Nearing Grace
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A teenage boy tries to hold his family together while the girl of his dreams drives him to distraction in this coming-of-age comedy drama. It's 1978, and Henry Nearing (Gregory Smith) and his family are in a state of flux. Henry's mother has died, and now his father, Shep (David Morse), is trying to find himself by quitting his job, buying a motorcycle, and growing out his hair. Henry's brother, Blair (David Moscow), is similarly trying to expand his boundaries by dating a free-spirited girl and experimenting with drugs. Henry, meanwhile, is just trying to get through high school,… More
Rotten Tomatoes Score: 45%

Critic Reviews from Rotten Tomatoes

"Moral dilemmas faced by immature teens is fine fare for young-adult fiction, but a movie that wants them to be taken as something bigger needs better management than Nearing Grace can provide."
‑ Ted Fry, Seattle Times
"...cinematic youth has rarely seemed so convincingly uncertain, and Brewster could definitely drive a young guy crazy."
‑ Luke Y. Thompson, Village Voice
"It feels like perhaps the screenplay was intensely personal and/or autobiographical, yet it's suspiciously lacking in any dramatic tension."
‑ Mike McGranaghan, Aisle Seat
"The story is small, but their performances give it depth and weight."
‑ Maitland McDonagh, TV Guide's Movie Guide
"The tone is psychological realism, as opposed to, say, American Pie-style burlesque. But the main emphasis is on sex and drugs anyway. In any case, it's not very illuminating."
‑ Bob Strauss, Los Angeles Daily News
"The story here is as dog-eared as an old beach book, and about as deep."
‑ Stephen Whitty, Newark Star-Ledger
"Smart, funny and, thanks in no small part to David Geddes' cinematography, it occasionally approaches the poetic."
‑ Michael Ordoņa, Los Angeles Times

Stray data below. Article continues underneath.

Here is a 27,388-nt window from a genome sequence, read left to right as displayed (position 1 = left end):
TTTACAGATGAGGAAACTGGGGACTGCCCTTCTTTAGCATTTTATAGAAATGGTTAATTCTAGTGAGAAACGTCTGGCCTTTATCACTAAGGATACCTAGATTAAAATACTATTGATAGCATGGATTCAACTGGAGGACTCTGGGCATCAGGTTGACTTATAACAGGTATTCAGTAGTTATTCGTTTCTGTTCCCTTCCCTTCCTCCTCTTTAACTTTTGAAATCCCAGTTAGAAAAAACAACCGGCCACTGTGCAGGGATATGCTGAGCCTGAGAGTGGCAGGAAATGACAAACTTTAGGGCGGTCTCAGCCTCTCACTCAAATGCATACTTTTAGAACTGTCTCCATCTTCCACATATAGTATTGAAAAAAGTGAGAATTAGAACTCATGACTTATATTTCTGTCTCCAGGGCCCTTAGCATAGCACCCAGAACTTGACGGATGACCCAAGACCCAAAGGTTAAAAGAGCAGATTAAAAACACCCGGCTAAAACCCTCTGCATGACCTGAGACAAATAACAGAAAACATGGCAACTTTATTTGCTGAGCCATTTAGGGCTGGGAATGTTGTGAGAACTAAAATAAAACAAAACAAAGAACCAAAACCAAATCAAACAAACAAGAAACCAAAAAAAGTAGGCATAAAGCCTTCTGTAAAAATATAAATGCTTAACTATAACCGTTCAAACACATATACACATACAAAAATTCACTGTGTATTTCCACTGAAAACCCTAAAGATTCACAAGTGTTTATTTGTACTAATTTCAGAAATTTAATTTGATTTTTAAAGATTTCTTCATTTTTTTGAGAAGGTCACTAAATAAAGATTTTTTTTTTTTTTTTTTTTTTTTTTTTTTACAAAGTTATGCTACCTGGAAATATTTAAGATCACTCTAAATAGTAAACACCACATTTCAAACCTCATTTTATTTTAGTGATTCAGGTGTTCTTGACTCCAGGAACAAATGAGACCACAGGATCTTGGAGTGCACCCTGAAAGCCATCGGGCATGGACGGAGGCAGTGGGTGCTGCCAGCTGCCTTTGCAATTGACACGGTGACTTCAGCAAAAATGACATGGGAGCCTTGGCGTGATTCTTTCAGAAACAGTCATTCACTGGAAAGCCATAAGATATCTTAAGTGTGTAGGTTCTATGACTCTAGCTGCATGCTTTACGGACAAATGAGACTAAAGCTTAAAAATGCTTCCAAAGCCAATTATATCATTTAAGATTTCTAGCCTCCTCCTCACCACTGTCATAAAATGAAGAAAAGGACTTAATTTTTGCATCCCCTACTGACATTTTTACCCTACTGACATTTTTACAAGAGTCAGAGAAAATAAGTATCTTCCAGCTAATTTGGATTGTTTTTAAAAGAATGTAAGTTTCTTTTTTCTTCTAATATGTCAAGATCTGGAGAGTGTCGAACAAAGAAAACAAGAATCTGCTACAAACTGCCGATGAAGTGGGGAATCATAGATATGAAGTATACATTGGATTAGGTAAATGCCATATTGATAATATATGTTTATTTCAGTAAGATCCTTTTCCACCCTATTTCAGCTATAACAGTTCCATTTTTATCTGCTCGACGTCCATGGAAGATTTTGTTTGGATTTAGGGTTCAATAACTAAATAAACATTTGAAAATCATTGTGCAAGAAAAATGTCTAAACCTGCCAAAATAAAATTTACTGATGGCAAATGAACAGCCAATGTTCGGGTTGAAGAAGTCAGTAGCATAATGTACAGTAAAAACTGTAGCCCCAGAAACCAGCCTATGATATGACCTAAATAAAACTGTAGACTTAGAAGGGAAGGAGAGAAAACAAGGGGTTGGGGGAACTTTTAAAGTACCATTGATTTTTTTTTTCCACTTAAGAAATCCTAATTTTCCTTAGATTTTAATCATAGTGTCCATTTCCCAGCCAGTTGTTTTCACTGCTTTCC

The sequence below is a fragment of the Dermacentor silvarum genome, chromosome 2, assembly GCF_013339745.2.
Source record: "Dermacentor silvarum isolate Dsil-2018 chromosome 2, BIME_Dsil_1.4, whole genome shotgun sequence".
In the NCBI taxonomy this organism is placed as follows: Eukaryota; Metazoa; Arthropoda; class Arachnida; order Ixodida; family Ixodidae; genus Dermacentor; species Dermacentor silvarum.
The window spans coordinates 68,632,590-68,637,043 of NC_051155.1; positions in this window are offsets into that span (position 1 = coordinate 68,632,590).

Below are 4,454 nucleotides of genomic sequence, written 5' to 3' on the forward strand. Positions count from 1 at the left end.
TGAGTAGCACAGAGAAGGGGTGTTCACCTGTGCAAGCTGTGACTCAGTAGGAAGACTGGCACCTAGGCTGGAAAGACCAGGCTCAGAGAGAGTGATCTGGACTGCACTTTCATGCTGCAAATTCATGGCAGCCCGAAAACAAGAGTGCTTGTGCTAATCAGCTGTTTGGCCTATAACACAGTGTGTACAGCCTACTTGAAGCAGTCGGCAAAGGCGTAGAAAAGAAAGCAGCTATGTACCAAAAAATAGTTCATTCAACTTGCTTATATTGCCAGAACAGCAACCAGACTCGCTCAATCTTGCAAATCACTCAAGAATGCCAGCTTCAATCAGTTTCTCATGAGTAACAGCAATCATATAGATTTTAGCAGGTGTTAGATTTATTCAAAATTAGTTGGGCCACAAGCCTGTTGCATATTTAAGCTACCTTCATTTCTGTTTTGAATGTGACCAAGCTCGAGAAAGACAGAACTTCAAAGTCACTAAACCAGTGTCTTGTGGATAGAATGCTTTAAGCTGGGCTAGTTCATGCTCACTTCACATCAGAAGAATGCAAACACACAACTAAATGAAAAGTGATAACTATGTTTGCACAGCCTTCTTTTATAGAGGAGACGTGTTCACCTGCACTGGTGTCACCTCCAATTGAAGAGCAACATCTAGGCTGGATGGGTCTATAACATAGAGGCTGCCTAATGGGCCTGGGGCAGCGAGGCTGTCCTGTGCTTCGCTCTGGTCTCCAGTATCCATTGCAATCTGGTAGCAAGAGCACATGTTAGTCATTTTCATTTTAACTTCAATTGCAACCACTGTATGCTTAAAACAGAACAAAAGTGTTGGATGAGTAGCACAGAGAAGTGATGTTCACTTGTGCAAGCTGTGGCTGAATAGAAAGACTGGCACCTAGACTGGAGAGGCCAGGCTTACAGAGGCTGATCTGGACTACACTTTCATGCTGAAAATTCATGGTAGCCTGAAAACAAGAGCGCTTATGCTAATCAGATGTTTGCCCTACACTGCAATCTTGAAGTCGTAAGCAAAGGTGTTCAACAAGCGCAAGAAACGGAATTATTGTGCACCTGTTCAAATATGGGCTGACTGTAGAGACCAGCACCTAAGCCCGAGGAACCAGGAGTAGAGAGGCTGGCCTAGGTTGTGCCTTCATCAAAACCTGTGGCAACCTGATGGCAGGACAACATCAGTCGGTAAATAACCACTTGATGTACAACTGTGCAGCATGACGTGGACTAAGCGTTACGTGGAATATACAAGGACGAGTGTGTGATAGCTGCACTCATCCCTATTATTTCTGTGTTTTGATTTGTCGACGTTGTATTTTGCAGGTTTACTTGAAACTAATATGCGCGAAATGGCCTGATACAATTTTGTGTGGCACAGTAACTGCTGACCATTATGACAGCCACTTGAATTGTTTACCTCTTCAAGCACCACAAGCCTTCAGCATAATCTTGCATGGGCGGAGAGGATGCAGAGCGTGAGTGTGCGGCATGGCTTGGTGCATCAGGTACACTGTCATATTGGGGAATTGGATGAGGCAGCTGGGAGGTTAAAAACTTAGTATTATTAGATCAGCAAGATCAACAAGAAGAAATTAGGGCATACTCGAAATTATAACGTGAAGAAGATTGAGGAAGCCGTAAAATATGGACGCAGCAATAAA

"It's so exceptionally well done, so exceedingly well-cast that it makes one realize how few such films actually succeed at all."
‑ Wade Major, Boxoffice Magazine
"It's also refreshingly low-key and more intelligent than 90% of the movies aimed at the teen crowd. That by itself is a fine achievement."
‑ Pam Grady,
"Nearing Grace means to be a gritty look at what it was like to come of age in the late '70s, but its reality is hampered by the unreal pretentiousness of every word the characters utter."
‑ Chris Hewitt (St. Paul), St. Paul Pioneer Press
"The performances by Smith, Brewster and veteran David Morse, as a morbidly depressed widower, elevate Nearing Grace to something near grace."
‑ Jack Mathews, New York Daily News
"Bursting with hormones, angst, humor and heartbreak, Rick Rosenthal's Nearing Grace, set during the late 1970's in suburban New Jersey, follows a teenager's efforts to survive both the recent loss of his mother and his senior year of high school."
‑ Laura Kern, New York Times
"A fine coming-of-age drama about a sexually eager young man who discovers that anything is possible with a friend who is loving and trustworthy after years of giving and forgiving."
‑ Frederic and Mary Ann Brussat, Spirituality and Practice
"[It] makes you feel like a heel for not liking it: Independently made and heartfelt, it also happens to have been shot in Portland. Nonetheless, the accumulation of cliches big and small manage to erase whatever goodwill its other features have engendered"
‑ Marc Mohan, Oregonian
"The dialogue is full of fortune cookie aphorisms and stilted literary phrases that were never meant to be spoken aloud."
‑ Bill White, Seattle Post-Intelligencer
More reviews for Nearing Grace on Rotten Tomatoes